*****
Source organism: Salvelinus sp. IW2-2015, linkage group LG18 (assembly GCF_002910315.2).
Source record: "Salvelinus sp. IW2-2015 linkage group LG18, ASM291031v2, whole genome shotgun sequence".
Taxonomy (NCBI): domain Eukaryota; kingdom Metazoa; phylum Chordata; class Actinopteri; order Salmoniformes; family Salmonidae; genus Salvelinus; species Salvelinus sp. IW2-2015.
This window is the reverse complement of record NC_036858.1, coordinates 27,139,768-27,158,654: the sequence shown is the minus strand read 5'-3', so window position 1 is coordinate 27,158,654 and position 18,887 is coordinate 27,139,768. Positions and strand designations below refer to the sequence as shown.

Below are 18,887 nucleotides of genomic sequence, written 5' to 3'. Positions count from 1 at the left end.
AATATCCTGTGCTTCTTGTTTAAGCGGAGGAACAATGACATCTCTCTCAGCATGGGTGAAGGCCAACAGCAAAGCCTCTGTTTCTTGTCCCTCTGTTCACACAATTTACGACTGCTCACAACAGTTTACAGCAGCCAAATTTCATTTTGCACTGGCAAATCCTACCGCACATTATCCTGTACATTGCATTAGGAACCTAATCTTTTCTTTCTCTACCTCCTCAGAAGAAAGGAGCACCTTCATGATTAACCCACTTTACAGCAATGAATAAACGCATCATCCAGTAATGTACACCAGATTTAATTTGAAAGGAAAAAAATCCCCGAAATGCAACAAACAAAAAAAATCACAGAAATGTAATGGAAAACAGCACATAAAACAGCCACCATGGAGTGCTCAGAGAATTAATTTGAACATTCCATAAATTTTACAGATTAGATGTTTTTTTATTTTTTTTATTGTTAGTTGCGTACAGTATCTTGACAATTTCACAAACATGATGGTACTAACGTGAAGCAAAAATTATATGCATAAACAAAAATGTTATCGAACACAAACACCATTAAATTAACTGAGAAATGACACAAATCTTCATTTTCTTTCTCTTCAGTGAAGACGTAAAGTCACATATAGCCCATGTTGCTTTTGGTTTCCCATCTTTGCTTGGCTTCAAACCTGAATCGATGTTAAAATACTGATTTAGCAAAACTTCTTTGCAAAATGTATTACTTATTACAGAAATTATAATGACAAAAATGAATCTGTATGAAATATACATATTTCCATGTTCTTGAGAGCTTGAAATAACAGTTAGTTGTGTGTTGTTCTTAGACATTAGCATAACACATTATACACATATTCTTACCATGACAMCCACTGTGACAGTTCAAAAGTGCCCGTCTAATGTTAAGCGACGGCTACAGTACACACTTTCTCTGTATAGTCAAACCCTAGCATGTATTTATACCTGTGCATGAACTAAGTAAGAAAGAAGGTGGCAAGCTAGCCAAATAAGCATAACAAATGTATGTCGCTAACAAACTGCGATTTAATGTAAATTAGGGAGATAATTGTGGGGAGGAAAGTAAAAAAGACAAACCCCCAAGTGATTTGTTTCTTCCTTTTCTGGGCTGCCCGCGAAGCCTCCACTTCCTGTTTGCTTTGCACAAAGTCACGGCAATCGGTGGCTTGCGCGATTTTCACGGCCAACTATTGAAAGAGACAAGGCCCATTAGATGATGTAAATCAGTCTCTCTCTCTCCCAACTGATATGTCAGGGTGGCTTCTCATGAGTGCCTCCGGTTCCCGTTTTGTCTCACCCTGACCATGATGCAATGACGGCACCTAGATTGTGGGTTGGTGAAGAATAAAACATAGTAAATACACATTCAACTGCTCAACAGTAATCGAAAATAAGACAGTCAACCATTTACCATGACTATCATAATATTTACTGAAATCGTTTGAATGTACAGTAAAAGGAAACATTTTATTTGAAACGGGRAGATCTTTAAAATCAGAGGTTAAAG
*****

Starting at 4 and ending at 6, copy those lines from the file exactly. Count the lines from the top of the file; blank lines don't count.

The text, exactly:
This window is the reverse complement of record NC_036858.1, coordinates 27,139,768-27,158,654: the sequence shown is the minus strand read 5'-3', so window position 1 is coordinate 27,158,654 and position 18,887 is coordinate 27,139,768. Positions and strand designations below refer to the sequence as shown.

Below are 18,887 nucleotides of genomic sequence, written 5' to 3'. Positions count from 1 at the left end.
AATATCCTGTGCTTCTTGTTTAAGCGGAGGAACAATGACATCTCTCTCAGCATGGGTGAAGGCCAACAGCAAAGCCTCTGTTTCTTGTCCCTCTGTTCACACAATTTACGACTGCTCACAACAGTTTACAGCAGCCAAATTTCATTTTGCACTGGCAAATCCTACCGCACATTATCCTGTACATTGCATTAGGAACCTAATCTTTTCTTTCTCTACCTCCTCAGAAGAAAGGAGCACCTTCATGATTAACCCACTTTACAGCAATGAATAAACGCATCATCCAGTAATGTACACCAGATTTAATTTGAAAGGAAAAAAATCCCCGAAATGCAACAAACAAAAAAAATCACAGAAATGTAATGGAAAACAGCACATAAAACAGCCACCATGGAGTGCTCAGAGAATTAATTTGAACATTCCATAAATTTTACAGATTAGATGTTTTTTTATTTTTTTTATTGTTAGTTGCGTACAGTATCTTGACAATTTCACAAACATGATGGTACTAACGTGAAGCAAAAATTATATGCATAAACAAAAATGTTATCGAACACAAACACCATTAAATTAACTGAGAAATGACACAAATCTTCATTTTCTTTCTCTTCAGTGAAGACGTAAAGTCACATATAGCCCATGTTGCTTTTGGTTTCCCATCTTTGCTTGGCTTCAAACCTGAATCGATGTTAAAATACTGATTTAGCAAAACTTCTTTGCAAAATGTATTACTTATTACAGAAATTATAATGACAAAAATGAATCTGTATGAAATATACATATTTCCATGTTCTTGAGAGCTTGAAATAACAGTTAGTTGTGTGTTGTTCTTAGACATTAGCATAACACATTATACACATATTCTTACCATGACAMCCACTGTGACAGTTCAAAAGTGCCCGTCTAATGTTAAGCGACGGCTACAGTACACACTTTCTCTGTATAGTCAAACCCTAGCATGTATTTATACCTGTGCATGAACTAAGTAAGAAAGAAGGTGGCAAGCTAGCCAAATAAGCATAACAAATGTATGTCGCTAACAAACTGCGATTTAATGTAAATTAGGGAGATAATTGTGGGGAGGAAAGTAAAAAAGACAAACCCCCAAGTGATTTGTTTCTTCCTTTTCTGGGCTGCCCGCGAAGCCTCCACTTCCTGTTTGCTTTGCACAAAGTCACGGCAATCGGTGGCTTGCGCGATTTTCACGGCCAACTATTGAAAGAGACAAGGCCCATTAGATGATGTAAATCAGTCTCTCTCTCTCCCAACTGATATGTCAGGGTGGCTTCTCATGAGTGCCTCCGGTTCCCGTTTTGTCTCACCCTGACCATGATGCAATGACGGCACCTAGATTGTGGGTTGGTGAAGAATAAAACATAGTAAATACACATTCAACTGCTCAACAGTAATCGAAAATAAGACAGTCAACCATTTACCATGACTATCATAATATTTACTGAAATCGTTTGAATGTACAGTAAAAGGAAACATTTTATTTGAAACGGGRAGATCTTTAAAATCAGAGGTTAAAG